The Career Center recommends that you generally limit your résumé to one page. Why? One reason is that a single-page résumé is a sign of confidence: it tells the recruiter that your résumé is so strong that you don’t need several pages to clearly demonstrate why you are the best candidate for the job. Another is that recruiters often look for the easiest résumés in a pile to eliminate, and many do not want to take the time to read multiple pages. But what if you have too much to say? Here are some of our favorite tips and tweaks to fit your résumé onto a single page without making it look too crammed.
1. Reduce the margins
There are a few ways to go about this. Reducing all the margins universally can drastically decrease your line count, however as the text expands towards the edges of the page your résumé tends to sprawl. White space is your friend! A more subtle adjustment is to reduce the right margin, because readers are less likely to notice that the “ragged” edge of the text is extended. Reducing the top margin also puts your letterhead in a more typical position above the main body of your résumé.
2. Tweak the font size
The first approach most people try when shortening the length of their résumé is reducing the font point size. This works really well, but be careful: You shouldn’t have to squint to read it! 10 point is probably the smallest you should go, but even that might be too small to comfortably read with some fonts. Print out your résumé to find out, because reading from a page versus a LCD screen are often very different experiences. Remember that you can manually enter in the point size of a font in increments of .5 to find a happy medium. You can even use a different font entirely; many fonts have different letter width and spacing at the same point size!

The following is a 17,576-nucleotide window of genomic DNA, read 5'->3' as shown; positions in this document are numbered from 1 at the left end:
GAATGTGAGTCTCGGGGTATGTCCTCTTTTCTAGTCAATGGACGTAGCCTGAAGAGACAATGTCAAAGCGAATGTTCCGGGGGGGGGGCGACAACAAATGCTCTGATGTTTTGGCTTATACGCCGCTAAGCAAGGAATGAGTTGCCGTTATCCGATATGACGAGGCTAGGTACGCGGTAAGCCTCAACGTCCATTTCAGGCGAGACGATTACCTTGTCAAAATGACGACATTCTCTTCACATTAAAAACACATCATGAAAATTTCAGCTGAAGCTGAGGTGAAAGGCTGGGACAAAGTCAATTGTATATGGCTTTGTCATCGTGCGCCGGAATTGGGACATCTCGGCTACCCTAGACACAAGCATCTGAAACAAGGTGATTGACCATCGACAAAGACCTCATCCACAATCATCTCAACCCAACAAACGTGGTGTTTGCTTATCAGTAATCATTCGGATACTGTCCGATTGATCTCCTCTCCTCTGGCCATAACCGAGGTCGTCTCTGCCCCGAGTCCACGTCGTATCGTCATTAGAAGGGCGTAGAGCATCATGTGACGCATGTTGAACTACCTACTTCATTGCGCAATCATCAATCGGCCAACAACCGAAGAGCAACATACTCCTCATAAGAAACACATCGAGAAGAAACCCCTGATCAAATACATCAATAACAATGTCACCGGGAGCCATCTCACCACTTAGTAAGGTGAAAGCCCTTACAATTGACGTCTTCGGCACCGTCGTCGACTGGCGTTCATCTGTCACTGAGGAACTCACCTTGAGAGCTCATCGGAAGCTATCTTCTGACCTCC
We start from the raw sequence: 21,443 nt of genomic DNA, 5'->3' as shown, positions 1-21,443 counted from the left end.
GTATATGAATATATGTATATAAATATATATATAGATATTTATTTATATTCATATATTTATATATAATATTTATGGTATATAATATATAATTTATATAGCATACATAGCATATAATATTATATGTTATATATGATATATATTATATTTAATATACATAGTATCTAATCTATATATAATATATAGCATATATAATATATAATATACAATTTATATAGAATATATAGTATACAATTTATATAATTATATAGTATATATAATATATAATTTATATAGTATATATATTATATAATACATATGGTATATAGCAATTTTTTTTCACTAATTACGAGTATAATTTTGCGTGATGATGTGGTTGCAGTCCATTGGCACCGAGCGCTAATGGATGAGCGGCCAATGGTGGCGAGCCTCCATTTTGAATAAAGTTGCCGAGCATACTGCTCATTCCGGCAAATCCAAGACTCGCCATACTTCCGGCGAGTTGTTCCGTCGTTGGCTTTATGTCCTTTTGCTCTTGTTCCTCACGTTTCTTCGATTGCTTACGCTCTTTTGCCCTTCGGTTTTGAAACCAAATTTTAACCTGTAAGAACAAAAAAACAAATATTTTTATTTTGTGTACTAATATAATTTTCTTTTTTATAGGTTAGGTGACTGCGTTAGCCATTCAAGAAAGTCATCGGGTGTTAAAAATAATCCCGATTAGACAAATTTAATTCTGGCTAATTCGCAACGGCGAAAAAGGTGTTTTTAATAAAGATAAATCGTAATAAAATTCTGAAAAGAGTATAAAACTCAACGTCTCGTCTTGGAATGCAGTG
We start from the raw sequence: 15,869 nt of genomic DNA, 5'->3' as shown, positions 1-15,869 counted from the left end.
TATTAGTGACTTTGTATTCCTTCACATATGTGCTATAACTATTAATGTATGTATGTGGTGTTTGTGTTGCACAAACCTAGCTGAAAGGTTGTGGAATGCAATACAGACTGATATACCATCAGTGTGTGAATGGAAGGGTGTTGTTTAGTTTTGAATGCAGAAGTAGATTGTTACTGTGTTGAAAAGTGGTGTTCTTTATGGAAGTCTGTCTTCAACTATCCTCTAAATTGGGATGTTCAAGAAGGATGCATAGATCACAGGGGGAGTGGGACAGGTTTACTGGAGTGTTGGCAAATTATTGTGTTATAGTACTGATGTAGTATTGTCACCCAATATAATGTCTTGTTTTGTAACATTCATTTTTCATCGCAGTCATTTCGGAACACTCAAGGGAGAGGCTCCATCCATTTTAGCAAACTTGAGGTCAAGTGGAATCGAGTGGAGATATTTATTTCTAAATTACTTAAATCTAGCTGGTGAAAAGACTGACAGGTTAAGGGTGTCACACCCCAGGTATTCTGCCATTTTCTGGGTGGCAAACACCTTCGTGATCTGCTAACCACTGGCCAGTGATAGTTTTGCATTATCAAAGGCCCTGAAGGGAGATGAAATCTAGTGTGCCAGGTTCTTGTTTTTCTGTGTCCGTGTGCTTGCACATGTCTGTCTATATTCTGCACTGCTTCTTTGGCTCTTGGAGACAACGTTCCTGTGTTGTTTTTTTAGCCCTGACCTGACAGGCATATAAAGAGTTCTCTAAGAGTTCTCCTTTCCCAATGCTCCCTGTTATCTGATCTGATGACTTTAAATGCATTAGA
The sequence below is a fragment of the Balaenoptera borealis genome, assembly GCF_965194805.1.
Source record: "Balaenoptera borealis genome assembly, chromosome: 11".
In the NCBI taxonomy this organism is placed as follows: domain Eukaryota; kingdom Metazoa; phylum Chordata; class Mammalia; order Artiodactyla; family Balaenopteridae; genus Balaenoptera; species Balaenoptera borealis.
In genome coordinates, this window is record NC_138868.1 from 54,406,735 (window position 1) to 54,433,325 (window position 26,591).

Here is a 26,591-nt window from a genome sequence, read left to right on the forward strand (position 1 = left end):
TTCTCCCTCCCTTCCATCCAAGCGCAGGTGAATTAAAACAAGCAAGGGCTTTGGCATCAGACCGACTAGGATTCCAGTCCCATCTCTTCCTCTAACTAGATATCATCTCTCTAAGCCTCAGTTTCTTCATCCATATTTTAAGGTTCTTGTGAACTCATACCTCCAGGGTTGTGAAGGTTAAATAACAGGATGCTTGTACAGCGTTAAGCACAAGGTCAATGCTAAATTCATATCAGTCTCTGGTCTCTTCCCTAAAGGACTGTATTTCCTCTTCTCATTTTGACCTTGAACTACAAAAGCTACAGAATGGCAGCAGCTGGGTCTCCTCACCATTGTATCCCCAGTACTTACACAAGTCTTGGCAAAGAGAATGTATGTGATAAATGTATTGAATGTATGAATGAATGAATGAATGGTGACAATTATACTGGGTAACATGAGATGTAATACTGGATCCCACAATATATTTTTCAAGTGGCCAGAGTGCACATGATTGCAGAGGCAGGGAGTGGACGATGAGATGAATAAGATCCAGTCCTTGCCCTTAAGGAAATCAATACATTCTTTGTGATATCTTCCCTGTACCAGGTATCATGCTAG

3. Remove extraneous line breaks by using columns, tabs and commas
This technique is helpful when you have sections with many lines that have little text on each, such as lists or bullet points. If you have several list-like sections in your résumé, you could place them adjacent to each other in a two-column format. If you don’t like that solution, you could separate list items by tabs or commas instead of line breaks. This works great at reducing the length of sections such as “Computer Skills” and “Related Coursework.” Using tabs is also a great way to consolidate all of the contact information in your letterhead to just one or two lines.
4. Remove unnecessary indentations by hanging your bullets
This strategy works best if the text from your bullet points is wrapping onto multiple lines. By moving the left edge of the bulleted text flush with the rest of the page and “hanging” the bullets out into the margin, you can save lines and make your résumé look extra sharp.
5. Reduce the height of existing line breaks
This one is easy: just move your cursor to the empty line and decrease the font size. This has the effect of compressing your sections together, reducing the distance between them by several points while still maintaining the visual break they need to look separate.
If you have tried all these techniques and still can’t manage to fit your résumé onto one page, it may be time to re-evaluate your content. Does everything you include relate back to your objective? You may have a few cherished experiences that don’t necessarily apply to this position. Check the job description to make sure. If all your experiences are relevant, make sure the descriptions of them are brief. Provide the most basic information about your responsibilities, and use your cover letter to elaborate on them. Lastly, you may need to delete outdated content. Demonstrating a history of work is important, but experiences dating back to high school are often the least impressive and should be the first to go.
Below are a few links to instructions on specific formatting techniques in Microsoft Word. Good luck!